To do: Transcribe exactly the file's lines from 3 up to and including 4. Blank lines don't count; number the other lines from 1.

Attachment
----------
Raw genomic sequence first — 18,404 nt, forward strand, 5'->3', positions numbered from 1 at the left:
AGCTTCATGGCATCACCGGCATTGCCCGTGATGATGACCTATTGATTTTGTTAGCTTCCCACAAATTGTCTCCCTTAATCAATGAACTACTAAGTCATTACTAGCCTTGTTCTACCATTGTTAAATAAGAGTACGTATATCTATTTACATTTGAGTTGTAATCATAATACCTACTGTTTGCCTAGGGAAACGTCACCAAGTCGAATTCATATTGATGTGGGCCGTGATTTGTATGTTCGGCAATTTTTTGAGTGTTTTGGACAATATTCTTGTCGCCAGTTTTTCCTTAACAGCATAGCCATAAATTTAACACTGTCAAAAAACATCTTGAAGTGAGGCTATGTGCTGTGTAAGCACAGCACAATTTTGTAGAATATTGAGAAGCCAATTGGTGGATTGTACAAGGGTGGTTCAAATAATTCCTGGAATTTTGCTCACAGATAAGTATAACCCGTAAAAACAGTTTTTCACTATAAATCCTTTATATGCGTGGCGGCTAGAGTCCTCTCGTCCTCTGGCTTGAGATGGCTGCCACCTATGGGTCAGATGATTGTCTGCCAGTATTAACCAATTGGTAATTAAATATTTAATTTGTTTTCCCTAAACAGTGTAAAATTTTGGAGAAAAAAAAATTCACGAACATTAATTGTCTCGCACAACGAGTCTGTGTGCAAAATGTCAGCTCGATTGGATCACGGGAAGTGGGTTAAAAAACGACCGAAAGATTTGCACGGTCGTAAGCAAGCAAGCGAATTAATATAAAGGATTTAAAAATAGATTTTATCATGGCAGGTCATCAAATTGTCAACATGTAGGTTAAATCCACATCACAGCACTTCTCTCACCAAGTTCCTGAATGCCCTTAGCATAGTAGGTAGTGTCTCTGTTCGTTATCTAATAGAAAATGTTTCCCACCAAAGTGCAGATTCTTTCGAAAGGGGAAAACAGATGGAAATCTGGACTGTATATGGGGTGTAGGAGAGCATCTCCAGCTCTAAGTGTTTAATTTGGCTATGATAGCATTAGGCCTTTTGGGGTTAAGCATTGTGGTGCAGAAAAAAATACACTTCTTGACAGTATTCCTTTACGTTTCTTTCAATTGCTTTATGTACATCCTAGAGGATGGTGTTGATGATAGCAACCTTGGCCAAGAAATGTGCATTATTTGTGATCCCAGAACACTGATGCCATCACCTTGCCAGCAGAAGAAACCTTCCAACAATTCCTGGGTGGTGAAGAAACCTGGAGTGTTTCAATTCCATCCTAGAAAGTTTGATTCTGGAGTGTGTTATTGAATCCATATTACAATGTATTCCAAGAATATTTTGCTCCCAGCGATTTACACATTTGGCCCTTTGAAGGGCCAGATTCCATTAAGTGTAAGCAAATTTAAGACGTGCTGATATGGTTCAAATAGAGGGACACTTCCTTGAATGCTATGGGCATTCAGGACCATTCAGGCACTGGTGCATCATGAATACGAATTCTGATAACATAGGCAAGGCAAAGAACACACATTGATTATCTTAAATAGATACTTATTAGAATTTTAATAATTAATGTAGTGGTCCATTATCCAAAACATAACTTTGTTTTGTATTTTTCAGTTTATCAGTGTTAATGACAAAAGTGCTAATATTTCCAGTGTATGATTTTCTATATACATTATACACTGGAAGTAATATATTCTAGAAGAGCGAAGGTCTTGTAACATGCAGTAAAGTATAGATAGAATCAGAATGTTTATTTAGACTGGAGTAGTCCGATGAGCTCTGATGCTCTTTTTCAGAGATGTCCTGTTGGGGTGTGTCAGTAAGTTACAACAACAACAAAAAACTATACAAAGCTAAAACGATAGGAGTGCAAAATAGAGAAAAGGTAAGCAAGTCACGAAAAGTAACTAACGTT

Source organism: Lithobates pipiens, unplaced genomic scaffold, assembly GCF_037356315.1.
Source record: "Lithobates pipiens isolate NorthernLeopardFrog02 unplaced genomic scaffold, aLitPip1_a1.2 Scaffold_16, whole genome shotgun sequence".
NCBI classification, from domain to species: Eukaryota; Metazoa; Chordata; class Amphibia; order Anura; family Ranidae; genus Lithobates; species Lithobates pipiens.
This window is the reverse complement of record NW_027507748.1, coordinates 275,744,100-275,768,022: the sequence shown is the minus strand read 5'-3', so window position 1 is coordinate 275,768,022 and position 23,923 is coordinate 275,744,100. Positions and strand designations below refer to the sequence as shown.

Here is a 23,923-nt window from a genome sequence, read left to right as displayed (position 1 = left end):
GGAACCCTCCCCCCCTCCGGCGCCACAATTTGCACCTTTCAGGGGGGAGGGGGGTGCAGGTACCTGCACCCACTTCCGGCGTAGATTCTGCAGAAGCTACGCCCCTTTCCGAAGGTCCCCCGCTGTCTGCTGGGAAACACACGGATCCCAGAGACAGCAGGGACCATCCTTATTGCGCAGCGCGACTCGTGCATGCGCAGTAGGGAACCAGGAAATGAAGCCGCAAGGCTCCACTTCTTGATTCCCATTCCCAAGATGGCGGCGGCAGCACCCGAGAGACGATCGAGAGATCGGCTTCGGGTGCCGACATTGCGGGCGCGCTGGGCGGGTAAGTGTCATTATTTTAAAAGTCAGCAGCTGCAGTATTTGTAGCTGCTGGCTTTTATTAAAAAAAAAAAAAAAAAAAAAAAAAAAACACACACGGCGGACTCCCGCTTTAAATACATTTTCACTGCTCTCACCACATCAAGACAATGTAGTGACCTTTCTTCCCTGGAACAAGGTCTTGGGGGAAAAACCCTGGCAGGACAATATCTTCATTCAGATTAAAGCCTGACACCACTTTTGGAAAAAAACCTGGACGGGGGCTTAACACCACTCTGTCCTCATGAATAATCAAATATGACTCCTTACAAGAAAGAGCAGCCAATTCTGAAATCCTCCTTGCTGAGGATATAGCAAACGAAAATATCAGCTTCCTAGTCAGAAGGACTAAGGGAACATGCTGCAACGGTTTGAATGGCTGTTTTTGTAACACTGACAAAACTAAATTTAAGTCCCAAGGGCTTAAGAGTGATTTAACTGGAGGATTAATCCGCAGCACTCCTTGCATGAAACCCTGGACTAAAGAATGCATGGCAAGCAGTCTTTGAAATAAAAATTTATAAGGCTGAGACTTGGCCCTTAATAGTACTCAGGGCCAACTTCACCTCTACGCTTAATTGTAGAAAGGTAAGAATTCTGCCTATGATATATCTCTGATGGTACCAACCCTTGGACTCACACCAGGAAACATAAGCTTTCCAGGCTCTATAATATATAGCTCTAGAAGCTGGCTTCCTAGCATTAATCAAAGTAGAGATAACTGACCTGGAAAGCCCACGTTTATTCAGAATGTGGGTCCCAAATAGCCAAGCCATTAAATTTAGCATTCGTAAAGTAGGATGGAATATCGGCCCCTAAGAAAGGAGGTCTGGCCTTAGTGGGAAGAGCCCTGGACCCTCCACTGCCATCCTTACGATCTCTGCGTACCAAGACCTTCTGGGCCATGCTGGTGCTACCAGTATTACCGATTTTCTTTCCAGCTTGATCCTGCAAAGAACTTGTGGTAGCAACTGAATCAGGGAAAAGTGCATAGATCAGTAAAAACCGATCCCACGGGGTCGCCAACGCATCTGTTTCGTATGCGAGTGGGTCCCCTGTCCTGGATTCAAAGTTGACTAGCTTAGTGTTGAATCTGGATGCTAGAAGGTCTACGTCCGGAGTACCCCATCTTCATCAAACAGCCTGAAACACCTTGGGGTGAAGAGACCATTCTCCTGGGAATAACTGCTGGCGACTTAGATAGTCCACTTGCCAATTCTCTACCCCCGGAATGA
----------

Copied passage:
Source organism: Lithobates pipiens, unplaced genomic scaffold, assembly GCF_037356315.1.
Source record: "Lithobates pipiens isolate NorthernLeopardFrog02 unplaced genomic scaffold, aLitPip1_a1.2 Scaffold_16, whole genome shotgun sequence".